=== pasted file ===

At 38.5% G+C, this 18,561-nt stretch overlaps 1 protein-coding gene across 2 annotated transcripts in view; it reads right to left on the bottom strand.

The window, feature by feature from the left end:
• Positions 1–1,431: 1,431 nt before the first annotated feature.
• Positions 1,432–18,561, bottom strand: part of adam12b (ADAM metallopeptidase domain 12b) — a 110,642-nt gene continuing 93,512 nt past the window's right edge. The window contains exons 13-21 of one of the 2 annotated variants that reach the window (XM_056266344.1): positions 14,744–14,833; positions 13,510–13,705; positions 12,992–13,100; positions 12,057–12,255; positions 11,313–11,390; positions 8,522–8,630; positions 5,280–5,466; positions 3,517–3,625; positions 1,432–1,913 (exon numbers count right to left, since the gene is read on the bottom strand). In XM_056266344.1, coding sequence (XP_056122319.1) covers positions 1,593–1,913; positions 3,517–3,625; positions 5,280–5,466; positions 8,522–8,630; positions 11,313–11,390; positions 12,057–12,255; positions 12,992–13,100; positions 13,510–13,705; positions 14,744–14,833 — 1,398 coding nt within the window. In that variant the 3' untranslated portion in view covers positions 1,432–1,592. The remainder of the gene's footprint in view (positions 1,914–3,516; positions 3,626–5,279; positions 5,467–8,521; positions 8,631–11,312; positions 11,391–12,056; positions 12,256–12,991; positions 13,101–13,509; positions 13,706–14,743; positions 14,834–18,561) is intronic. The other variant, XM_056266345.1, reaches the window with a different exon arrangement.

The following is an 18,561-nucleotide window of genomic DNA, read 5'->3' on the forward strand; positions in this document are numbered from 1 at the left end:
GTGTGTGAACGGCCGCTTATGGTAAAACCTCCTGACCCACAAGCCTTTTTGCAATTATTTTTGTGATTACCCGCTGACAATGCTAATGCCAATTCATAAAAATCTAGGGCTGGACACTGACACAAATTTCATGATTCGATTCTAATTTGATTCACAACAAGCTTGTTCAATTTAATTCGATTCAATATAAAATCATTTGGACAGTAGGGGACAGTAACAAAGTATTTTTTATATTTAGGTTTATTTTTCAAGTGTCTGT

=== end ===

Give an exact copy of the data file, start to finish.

At 38.5% G+C, this 18,561-nt stretch overlaps 1 protein-coding gene across 2 annotated transcripts in view; it reads right to left on the bottom strand.

The window, feature by feature from the left end:
• Positions 1–1,431: 1,431 nt before the first annotated feature.
• Positions 1,432–18,561, bottom strand: part of adam12b (ADAM metallopeptidase domain 12b) — a 110,642-nt gene continuing 93,512 nt past the window's right edge. The window contains exons 13-21 of one of the 2 annotated variants that reach the window (XM_056266344.1): positions 14,744–14,833; positions 13,510–13,705; positions 12,992–13,100; positions 12,057–12,255; positions 11,313–11,390; positions 8,522–8,630; positions 5,280–5,466; positions 3,517–3,625; positions 1,432–1,913 (exon numbers count right to left, since the gene is read on the bottom strand). In XM_056266344.1, coding sequence (XP_056122319.1) covers positions 1,593–1,913; positions 3,517–3,625; positions 5,280–5,466; positions 8,522–8,630; positions 11,313–11,390; positions 12,057–12,255; positions 12,992–13,100; positions 13,510–13,705; positions 14,744–14,833 — 1,398 coding nt within the window. In that variant the 3' untranslated portion in view covers positions 1,432–1,592. The remainder of the gene's footprint in view (positions 1,914–3,516; positions 3,626–5,279; positions 5,467–8,521; positions 8,631–11,312; positions 11,391–12,056; positions 12,256–12,991; positions 13,101–13,509; positions 13,706–14,743; positions 14,834–18,561) is intronic. The other variant, XM_056266345.1, reaches the window with a different exon arrangement.

The following is an 18,561-nucleotide window of genomic DNA, read 5'->3' on the forward strand; positions in this document are numbered from 1 at the left end:
GTGTGTGAACGGCCGCTTATGGTAAAACCTCCTGACCCACAAGCCTTTTTGCAATTATTTTTGTGATTACCCGCTGACAATGCTAATGCCAATTCATAAAAATCTAGGGCTGGACACTGACACAAATTTCATGATTCGATTCTAATTTGATTCACAACAAGCTTGTTCAATTTAATTCGATTCAATATAAAATCATTTGGACAGTAGGGGACAGTAACAAAGTATTTTTTATATTTAGGTTTATTTTTCAAGTGTCTGT